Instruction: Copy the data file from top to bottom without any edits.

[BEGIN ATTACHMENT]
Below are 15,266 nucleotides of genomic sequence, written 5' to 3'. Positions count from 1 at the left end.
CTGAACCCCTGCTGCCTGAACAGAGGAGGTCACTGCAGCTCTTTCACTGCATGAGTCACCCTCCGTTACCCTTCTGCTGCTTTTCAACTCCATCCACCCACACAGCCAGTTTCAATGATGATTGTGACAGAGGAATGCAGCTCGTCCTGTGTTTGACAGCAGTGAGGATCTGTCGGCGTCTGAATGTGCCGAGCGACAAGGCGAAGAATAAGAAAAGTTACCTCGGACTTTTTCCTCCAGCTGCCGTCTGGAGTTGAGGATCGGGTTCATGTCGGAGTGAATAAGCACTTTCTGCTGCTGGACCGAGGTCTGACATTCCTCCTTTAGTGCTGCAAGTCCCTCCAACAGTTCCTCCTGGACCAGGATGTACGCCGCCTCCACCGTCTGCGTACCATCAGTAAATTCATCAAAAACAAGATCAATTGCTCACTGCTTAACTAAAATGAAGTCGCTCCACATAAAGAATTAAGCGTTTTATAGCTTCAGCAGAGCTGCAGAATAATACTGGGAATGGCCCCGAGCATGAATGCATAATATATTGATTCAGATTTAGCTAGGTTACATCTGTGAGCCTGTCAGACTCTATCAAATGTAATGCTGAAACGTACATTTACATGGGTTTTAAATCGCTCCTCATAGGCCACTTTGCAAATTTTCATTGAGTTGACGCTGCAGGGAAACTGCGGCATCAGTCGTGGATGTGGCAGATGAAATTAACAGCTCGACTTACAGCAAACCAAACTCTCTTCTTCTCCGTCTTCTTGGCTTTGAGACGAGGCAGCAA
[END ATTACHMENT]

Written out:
Below are 15,266 nucleotides of genomic sequence, written 5' to 3'. Positions count from 1 at the left end.
CTGAACCCCTGCTGCCTGAACAGAGGAGGTCACTGCAGCTCTTTCACTGCATGAGTCACCCTCCGTTACCCTTCTGCTGCTTTTCAACTCCATCCACCCACACAGCCAGTTTCAATGATGATTGTGACAGAGGAATGCAGCTCGTCCTGTGTTTGACAGCAGTGAGGATCTGTCGGCGTCTGAATGTGCCGAGCGACAAGGCGAAGAATAAGAAAAGTTACCTCGGACTTTTTCCTCCAGCTGCCGTCTGGAGTTGAGGATCGGGTTCATGTCGGAGTGAATAAGCACTTTCTGCTGCTGGACCGAGGTCTGACATTCCTCCTTTAGTGCTGCAAGTCCCTCCAACAGTTCCTCCTGGACCAGGATGTACGCCGCCTCCACCGTCTGCGTACCATCAGTAAATTCATCAAAAACAAGATCAATTGCTCACTGCTTAACTAAAATGAAGTCGCTCCACATAAAGAATTAAGCGTTTTATAGCTTCAGCAGAGCTGCAGAATAATACTGGGAATGGCCCCGAGCATGAATGCATAATATATTGATTCAGATTTAGCTAGGTTACATCTGTGAGCCTGTCAGACTCTATCAAATGTAATGCTGAAACGTACATTTACATGGGTTTTAAATCGCTCCTCATAGGCCACTTTGCAAATTTTCATTGAGTTGACGCTGCAGGGAAACTGCGGCATCAGTCGTGGATGTGGCAGATGAAATTAACAGCTCGACTTACAGCAAACCAAACTCTCTTCTTCTCCGTCTTCTTGGCTTTGAGACGAGGCAGCAA